Nightmare Alley (20th Century Fox, 1947) directed by Edmund Goulding
Tyrone Power was tired of going back and forth as the romantic lead or the swashbuckler (or both) in his movie roles, so he decided to take the plunge into something different, very different. Having worked with director Edmund Goulding one year earlier on The Razor’s Edge, Power felt good about Nightmare Alley, based on the novel by William Lindsay Gresham.
Power stars as Stanton “Stan” Carlisle, the barker for a sketchy traveling carnival. Although he’s been there awhile, he is both fascinated and repulsed by the carnival’s geek. (You can read about geeks here, but for a truly terrifying definition, watch the extra on the Criterion Blu-ray featuring Todd Robbins, a performer and sideshow historian.) Stan doesn’t understand how someone could allow themselves to sink so low, which leads him to think the same thing about Pete (Ian Keith), an alcoholic who shares a mentalist act with his wife, “Mademoiselle” Zeena (Joan Blondell).
Stan is drawn to the older Zeena, knowing that she could do a better act with a better man if he only had the skills Pete once had. Stan also learns that Pete and Zeena had once been quite famous in vaudeville, relying on a complex code allowing Pete to convey important information about members of the audience to Zeena, making her appear to be a genuine mind-reader. If only Pete would reveal the code... Stan’s ambition begins feeding on the possibilities, and soon he gets his wish, and Pete is out of the way. (Sorry, I won’t tell you how.)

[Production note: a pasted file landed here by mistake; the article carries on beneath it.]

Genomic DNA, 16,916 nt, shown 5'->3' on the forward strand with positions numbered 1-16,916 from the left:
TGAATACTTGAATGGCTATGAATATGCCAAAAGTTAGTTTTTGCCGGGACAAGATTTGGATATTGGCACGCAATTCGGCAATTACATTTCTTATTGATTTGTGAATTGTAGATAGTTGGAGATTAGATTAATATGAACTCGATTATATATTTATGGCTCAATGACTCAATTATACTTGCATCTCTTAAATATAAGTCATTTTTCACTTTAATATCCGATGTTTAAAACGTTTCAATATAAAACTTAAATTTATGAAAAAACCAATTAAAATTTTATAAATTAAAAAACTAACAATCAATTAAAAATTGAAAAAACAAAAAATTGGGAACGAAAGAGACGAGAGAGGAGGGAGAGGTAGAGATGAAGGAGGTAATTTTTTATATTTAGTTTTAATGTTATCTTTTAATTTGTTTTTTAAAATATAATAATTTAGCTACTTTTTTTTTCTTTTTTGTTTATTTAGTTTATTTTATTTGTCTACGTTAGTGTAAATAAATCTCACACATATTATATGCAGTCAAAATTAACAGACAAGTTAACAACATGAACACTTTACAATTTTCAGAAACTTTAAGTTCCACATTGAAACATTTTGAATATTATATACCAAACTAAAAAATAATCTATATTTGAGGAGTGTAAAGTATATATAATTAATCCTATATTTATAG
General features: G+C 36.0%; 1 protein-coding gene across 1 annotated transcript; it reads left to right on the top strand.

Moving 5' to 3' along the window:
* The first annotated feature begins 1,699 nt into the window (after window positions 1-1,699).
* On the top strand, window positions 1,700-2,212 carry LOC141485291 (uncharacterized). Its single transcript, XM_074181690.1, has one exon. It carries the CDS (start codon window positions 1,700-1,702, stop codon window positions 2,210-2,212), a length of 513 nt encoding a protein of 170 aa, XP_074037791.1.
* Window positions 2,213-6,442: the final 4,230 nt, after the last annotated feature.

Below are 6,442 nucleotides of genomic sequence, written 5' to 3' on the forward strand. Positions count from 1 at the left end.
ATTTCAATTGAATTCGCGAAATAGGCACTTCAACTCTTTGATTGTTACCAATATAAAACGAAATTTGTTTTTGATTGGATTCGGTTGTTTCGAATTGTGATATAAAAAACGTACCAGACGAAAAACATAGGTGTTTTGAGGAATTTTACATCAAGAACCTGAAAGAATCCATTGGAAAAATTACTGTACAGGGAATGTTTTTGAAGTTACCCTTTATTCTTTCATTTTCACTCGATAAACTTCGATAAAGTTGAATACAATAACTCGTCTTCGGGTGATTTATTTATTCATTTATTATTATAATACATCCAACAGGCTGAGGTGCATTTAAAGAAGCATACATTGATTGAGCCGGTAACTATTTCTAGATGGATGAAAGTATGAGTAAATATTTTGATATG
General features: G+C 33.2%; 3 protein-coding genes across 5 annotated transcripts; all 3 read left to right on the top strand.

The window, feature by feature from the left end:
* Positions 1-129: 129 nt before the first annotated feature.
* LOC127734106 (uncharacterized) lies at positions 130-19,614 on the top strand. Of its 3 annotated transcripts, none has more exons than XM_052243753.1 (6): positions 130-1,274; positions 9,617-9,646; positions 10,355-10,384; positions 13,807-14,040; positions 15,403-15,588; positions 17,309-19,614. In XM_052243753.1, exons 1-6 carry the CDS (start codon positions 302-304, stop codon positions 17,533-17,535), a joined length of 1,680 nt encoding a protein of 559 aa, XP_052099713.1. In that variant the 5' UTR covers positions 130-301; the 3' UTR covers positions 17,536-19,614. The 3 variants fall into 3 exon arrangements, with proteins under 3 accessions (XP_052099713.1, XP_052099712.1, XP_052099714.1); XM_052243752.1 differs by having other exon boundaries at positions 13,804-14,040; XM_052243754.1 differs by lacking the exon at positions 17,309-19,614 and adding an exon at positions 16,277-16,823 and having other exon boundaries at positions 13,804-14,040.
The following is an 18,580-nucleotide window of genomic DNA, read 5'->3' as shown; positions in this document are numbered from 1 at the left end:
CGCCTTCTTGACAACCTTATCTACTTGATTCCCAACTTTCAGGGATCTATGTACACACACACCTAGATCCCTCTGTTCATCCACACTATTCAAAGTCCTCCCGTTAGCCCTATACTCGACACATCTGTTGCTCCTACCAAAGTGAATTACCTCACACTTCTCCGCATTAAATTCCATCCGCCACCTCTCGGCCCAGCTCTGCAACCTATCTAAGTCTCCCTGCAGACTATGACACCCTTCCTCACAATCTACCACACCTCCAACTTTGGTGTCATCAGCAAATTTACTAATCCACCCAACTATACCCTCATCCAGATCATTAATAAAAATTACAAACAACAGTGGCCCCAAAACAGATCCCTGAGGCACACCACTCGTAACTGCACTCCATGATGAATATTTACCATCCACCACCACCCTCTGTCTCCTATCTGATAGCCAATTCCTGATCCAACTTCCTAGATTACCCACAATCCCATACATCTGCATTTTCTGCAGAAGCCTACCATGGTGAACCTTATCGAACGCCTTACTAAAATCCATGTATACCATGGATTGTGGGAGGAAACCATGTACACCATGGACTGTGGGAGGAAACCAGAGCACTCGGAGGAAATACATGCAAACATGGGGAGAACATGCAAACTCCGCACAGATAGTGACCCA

Yet Stan is also attracted to fellow carnival performer Molly (Coleen Gray), but Zeena is the one who knows how to work the code, and anyway, Molly’s boyfriend Bruno the Strongman (Mike Mazurki) is constantly keeping a close watch on Molly.
Most of what happens next is easy to predict, or perhaps not. You’ve seen carnival and mentalist scenes in movies before, and maybe you’ve seen them in real life, so you may encounter few surprises. But Stan encounters plenty of surprises, some of which he’s been living with for a long time. In an attempt to help him, psychologist Lilith Ritter (Helen Walker) meets with Stan for several sessions. Or is she trying to help him?
Nightmare Alley is a unique film noir, perhaps one-of-a-kind, and certainly an oddity for its time. Although nowhere near as dark as the novel, the film offered a story delving into the darkness not only of the heart, but also love, ambition, and some very deep fear. This was certainly not what most audiences were expecting from the bright and sunny Tyrone Power, especially as the film reached Stan at his lowest. A somewhat upbeat ending mars what could’ve been a complete noir ending, yet it wasn’t enough for 1947 audiences. The film bombed at the box office.
Yet part of what gives the film its power is its suggestion of the novel’s brutality, darkness, and despair. (It will be interesting to see what Guillermo del Toro does along these lines with his upcoming remake, which, of course, will have no Production Code interference.) The performances are outstanding throughout, and there’s one scene in particular between Stan and Lilith that’s simply marvelous. (I would’ve given Helen Walker an Oscar for this scene alone.)